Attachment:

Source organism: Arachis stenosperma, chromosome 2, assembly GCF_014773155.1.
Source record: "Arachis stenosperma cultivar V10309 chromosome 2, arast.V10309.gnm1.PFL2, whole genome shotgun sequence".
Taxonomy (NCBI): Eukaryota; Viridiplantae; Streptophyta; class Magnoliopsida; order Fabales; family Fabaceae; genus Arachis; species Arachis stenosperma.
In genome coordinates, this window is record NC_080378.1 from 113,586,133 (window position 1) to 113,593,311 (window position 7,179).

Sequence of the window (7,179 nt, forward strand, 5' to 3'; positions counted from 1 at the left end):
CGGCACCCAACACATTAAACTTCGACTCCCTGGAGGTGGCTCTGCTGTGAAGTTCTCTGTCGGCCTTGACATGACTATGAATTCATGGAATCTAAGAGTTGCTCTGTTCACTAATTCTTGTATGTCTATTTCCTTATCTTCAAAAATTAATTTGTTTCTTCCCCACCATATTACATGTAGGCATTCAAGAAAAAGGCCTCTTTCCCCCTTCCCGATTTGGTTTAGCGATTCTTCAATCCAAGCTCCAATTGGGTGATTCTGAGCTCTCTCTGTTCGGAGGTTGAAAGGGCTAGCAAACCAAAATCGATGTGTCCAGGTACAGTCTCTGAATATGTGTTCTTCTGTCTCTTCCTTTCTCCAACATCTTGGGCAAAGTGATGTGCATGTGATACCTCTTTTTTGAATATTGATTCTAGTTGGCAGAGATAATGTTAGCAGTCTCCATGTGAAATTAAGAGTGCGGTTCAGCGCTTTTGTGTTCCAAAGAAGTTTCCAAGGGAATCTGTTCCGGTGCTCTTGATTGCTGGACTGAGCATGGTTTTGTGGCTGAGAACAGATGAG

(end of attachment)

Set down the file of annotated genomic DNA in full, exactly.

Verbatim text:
Source organism: Arachis stenosperma, chromosome 2, assembly GCF_014773155.1.
Source record: "Arachis stenosperma cultivar V10309 chromosome 2, arast.V10309.gnm1.PFL2, whole genome shotgun sequence".
Taxonomy (NCBI): Eukaryota; Viridiplantae; Streptophyta; class Magnoliopsida; order Fabales; family Fabaceae; genus Arachis; species Arachis stenosperma.
In genome coordinates, this window is record NC_080378.1 from 113,586,133 (window position 1) to 113,593,311 (window position 7,179).

Sequence of the window (7,179 nt, forward strand, 5' to 3'; positions counted from 1 at the left end):
CGGCACCCAACACATTAAACTTCGACTCCCTGGAGGTGGCTCTGCTGTGAAGTTCTCTGTCGGCCTTGACATGACTATGAATTCATGGAATCTAAGAGTTGCTCTGTTCACTAATTCTTGTATGTCTATTTCCTTATCTTCAAAAATTAATTTGTTTCTTCCCCACCATATTACATGTAGGCATTCAAGAAAAAGGCCTCTTTCCCCCTTCCCGATTTGGTTTAGCGATTCTTCAATCCAAGCTCCAATTGGGTGATTCTGAGCTCTCTCTGTTCGGAGGTTGAAAGGGCTAGCAAACCAAAATCGATGTGTCCAGGTACAGTCTCTGAATATGTGTTCTTCTGTCTCTTCCTTTCTCCAACATCTTGGGCAAAGTGATGTGCATGTGATACCTCTTTTTTGAATATTGATTCTAGTTGGCAGAGATAATGTTAGCAGTCTCCATGTGAAATTAAGAGTGCGGTTCAGCGCTTTTGTGTTCCAAAGAAGTTTCCAAGGGAATCTGTTCCGGTGCTCTTGATTGCTGGACTGAGCATGGTTTTGTGGCTGAGAACAGATGAG